by the way i got another thing i've been thinking about for a while. i guess most of you know that each day of the week corresponds to a pagan God (hmmm well i think thats true).. for example Thursday corresponds to the germanic God Thor, and in french/spanish we say Jeudi/Jueves which corresponds to the greek/roman God Jupiter (zeus) who is the equivalent of thor in latin mythology. i guess Friday must be Frigga's day (or freya) cause in french/spanish we say Vendredi/Viernes which sounds much like Venus, Frigga's (or freya's) equivalent (?). Saturday comes from Saturn, Wednesday in french is Mercredi = mercury....etc....
    all that to ask : isnt the 7 days in a week thing a Judeo Christian thing? cause God created earth in 7 days. if thats so, why would christians take pagan god names for the days of the week? or did the pagan romans have a 7 day week too in their calendar because it was just logical? or did we just name these days in the week with old names no longer used like we use latin to name parts of the moon, or ancient gods to name planets...
    thx for answering :)
     
  13. Belgar

    Belgar The Wallonian Redneck.

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    Well the first inhabitants of Latium only had a 10 months calendar and later added Janus in honour of Janus first king of Latium then Febro god of the dead. Thus we gained 12 months, back then calendar also had around 305 days.

    You must also remember that in France sometimes during the 1700-1800's they had the republican calendar that had 10 days-10months and was changed back to 7 later on.
     
  14. Tyra

    Tyra Member

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    Who knows, maybe they didn't know they were names of old deities (Ansgar and the other missionaries did not speak Old Norse, so what's really to say that they knew what the origin of the words were - they were there to Christianize the heathens, not to learn about their language and why they say things the way they do), or maybe it was just too difficult to eradicate all traces of paganism in the language because it is so ingrained? Not sure what to tell you. Either way, the Norse/Saxon names were there in use before the countries became Christian, so the names would have had to be erased and a new name for each day would have had to be superimposed over the old ones. It becomes difficult to superimpose a new name for one of your own gods when you only have one god.... We'd be stuck with Jesusday, Holyfatherday, Holysonday, Holyghostday, Jahweday and so on (LOL). The bible, in Genesis, also states that God's name is too holy for us to speak, so you can't really name a day for him anyhow. We got the name Jahwe because it was one we could handle.
    Swedish goes like this: måndag (Moon's day), tisdag (Tyr's day), onsdag (Oden's day), torsdag (Thor's day), fredag (Frey's day), lördag (lödgaredagen=washingday), söndag(Sun's day). The English names correspond to these days, but with the saxon (who were of the germanic asatru religion) way of saying the names (Wotan for Odin, Tiwaz for Tyr and so on): " Moonsday, Tiwazday, Wotansday, Thorsday, Freysday and Sunsday", all except for Saturday, which comes from the roman god Saturnus. That is because of what Belgar said. We lost those days that were named for the roman gods, and kept the Saxon ones. The French, Spanish, Rumanians, Italians etc, who were under roman rule for a whole lot longer than the Sae, kept the roman gods for their names of the week. Make sense?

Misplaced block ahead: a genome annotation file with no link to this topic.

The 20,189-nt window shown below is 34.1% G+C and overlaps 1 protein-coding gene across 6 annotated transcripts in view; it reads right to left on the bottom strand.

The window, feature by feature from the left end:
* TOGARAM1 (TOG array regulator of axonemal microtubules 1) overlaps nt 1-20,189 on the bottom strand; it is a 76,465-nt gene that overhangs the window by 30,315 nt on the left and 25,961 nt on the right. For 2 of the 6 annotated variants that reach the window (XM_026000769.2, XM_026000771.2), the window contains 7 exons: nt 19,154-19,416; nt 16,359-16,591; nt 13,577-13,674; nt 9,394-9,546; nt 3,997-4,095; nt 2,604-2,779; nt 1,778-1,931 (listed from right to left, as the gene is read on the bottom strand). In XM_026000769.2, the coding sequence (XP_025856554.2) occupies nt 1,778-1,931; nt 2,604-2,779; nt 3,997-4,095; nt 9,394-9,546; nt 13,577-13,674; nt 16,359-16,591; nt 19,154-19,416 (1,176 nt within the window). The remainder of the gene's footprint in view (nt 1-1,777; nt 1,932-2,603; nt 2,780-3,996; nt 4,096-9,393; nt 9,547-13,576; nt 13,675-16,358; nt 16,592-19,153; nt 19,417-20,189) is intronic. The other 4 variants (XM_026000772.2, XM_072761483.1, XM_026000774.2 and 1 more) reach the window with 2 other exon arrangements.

15. Blutaar

    Blutaar RAVENSBURGER

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    I want to know more about the pagan temples (celtic temples)
    Where were these temples ?
    Are there any remains ?
     
  16. Tyra

    Tyra Member

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    No, no Celtic temples. They, like the Norse, worship any place. This can be in the home or outside in a sacred grove, or wherever one can best feel the gods and goddesses. Or where one can find a space large enough to hold all those who are gathered, when it's a larger ceremony. The Romans left temples behind on the Brittish isles, though. According to Adam of Bremen, Snorre and a few others, there was a heathen temple at Uppsala with statues of Thor, Oden and Frey. It, along with many other pagan temples throughout history, was purposely destroyed (according to abovementioned scholars) when the new religion came (same as the Muslims in Afghanistan destroyed the several thousand years old images of the Buddha). This is chronicled in for example the Heimskringla and Sagas of Icelanders, where it also tells you about the look of the temple etc. The old harg and any other temple-like structures would not have been well preserved anyhow, because by all account, these were wooden structures, not condusive to preservation down through the millenia.
     
  17. Blutaar

    Blutaar RAVENSBURGER

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    thx, interesting stuff
    You should become a history teacher!
     
  18. TheLastWithPaganBlood

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    The Germanic people only had five days in each week and those were named after the gods - the two extra days (Moon and sun day) are probably christian as you say and added later.
     
  19. TheLastWithPaganBlood

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    Oh yeah, wasnt there this anecdote about aholy grove with a holy tree (I believe it was an oak) in Saxland which was burned downed by a furious priest who later got his head chopped off thus causing Charlemagne to go on his brutal crusade against the saxons?l
     
  20. Blutaar

    Blutaar RAVENSBURGER

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    I think you are talking about the destruction of Irminsul.That was a holy three
    wich was (I think so) a symbol for something like yggdrasil.
    But i dont know the furious priest.
    Perhaps you think of Carl the Great ?!
    His army killed many (about 4500?) saxons in the year 782.